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    Compactness of point and compact set product

    I get it now, thanks. Now, at the risk of seeming kind of stubborn, imagine you've just been given the definition of compact sets and you were immediately asked to prove this (which is the case with Spivak's book), how would you do it without constructing the functions \phi and \psi , which...
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    Compactness of point and compact set product

    While I don't doubt there's nothing wrong with your argument, I am not familiar with homeomorphisms and your proof seems a little out of my grasp right now. I am trying to prove it by means of covers, I suppose A is a cover of \{x\}\times B , and I want to prove there is a finite subcollection...
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    Compactness of point and compact set product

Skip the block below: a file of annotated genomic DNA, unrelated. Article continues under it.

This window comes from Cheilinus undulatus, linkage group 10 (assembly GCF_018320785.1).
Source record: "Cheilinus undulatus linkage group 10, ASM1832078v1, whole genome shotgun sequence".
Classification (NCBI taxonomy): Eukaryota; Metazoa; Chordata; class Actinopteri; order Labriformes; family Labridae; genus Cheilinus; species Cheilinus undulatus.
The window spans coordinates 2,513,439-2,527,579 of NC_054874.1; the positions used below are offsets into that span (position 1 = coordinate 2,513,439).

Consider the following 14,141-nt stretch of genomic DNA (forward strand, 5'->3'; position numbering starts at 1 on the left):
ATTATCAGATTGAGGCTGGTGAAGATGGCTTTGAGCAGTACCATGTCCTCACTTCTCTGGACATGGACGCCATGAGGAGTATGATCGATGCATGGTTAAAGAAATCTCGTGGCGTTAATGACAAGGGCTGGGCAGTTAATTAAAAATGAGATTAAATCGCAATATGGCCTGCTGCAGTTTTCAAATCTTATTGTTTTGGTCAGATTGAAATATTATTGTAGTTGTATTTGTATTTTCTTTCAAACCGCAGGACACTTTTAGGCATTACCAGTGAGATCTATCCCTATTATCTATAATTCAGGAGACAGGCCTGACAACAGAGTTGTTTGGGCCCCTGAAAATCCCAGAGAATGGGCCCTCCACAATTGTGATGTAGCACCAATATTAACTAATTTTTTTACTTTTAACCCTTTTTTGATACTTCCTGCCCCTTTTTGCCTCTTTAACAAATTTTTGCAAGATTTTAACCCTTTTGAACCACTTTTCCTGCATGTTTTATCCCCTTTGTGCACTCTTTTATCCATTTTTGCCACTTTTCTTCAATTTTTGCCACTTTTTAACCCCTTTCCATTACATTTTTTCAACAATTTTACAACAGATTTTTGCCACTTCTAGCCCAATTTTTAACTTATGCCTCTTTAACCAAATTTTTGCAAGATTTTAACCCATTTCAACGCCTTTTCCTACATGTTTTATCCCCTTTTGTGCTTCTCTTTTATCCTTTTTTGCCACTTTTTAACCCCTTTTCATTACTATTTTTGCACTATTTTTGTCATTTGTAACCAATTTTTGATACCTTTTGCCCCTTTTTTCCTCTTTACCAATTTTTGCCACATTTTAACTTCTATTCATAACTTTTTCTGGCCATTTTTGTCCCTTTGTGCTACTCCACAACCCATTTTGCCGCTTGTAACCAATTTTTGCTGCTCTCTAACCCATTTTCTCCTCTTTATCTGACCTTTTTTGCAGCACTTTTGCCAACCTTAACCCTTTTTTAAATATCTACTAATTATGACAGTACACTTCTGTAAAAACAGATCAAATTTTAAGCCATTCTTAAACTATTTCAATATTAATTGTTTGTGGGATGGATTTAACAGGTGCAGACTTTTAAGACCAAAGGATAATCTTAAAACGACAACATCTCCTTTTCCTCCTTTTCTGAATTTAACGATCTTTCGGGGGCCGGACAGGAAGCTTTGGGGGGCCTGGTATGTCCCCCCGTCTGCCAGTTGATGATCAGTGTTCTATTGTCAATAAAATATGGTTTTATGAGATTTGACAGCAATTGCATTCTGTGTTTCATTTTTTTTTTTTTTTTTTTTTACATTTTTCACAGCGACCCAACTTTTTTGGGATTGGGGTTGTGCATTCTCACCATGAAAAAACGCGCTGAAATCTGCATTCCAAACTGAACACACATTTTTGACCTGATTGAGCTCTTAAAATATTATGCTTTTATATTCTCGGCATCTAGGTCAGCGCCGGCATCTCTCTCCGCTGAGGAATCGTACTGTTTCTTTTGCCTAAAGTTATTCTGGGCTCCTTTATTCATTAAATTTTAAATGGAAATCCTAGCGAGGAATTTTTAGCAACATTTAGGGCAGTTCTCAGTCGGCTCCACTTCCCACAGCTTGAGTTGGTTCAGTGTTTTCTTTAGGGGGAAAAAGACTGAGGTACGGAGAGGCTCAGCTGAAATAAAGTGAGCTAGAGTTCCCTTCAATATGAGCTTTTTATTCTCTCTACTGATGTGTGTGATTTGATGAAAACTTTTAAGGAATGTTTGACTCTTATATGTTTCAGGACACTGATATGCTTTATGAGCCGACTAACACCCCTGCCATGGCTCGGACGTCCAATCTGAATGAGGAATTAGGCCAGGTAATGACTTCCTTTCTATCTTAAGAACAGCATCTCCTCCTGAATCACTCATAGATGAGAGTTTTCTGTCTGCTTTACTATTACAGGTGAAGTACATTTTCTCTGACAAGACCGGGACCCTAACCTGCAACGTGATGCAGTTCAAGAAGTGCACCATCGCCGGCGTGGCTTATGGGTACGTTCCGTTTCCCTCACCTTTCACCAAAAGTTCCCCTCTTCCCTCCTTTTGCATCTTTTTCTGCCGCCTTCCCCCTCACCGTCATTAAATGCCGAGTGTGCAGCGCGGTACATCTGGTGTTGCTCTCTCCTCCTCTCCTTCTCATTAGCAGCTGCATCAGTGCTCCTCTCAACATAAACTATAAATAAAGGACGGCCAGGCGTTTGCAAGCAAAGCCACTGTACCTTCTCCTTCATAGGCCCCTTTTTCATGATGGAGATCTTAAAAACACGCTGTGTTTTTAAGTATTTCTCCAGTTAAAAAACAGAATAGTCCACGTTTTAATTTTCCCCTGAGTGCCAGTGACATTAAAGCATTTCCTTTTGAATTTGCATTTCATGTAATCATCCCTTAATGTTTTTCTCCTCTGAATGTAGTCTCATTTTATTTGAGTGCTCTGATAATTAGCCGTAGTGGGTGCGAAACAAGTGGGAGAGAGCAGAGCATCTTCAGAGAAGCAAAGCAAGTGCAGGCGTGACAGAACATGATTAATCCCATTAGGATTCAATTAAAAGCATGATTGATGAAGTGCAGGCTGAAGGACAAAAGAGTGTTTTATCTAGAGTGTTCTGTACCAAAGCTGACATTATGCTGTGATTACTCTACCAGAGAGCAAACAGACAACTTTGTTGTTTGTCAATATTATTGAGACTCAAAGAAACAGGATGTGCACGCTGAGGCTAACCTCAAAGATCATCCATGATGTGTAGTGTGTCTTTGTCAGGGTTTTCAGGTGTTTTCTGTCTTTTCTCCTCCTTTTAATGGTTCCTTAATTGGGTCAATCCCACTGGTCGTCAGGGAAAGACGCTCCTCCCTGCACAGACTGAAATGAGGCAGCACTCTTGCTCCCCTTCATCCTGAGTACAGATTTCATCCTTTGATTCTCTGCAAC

I was reading Spivak's Calculus on Manifolds and in chapter 1, section 2, dealing with compactness of sets he mentions that it is "easy to see" that if B \subset R^m and x \in R^n then \{x\}\times B \subset R^{n+M} is compact. While it is certainly plausible, I can't quite get how to handle...
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    Self studying little Spivak's, stuck on problem 1-6

    ok ok ok I get it now, thank you very much ;D
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    Self studying little Spivak's, stuck on problem 1-6

    In an effort to keep me from spending all summer lying on the couch, I recently started reading Michael Spivak's Calculus on Manifolds; while working on problem 1-6 I got stuck on a technical detail and I was wondering if anyone could provide a little insight. Problem 1-6 says: Let f and g...
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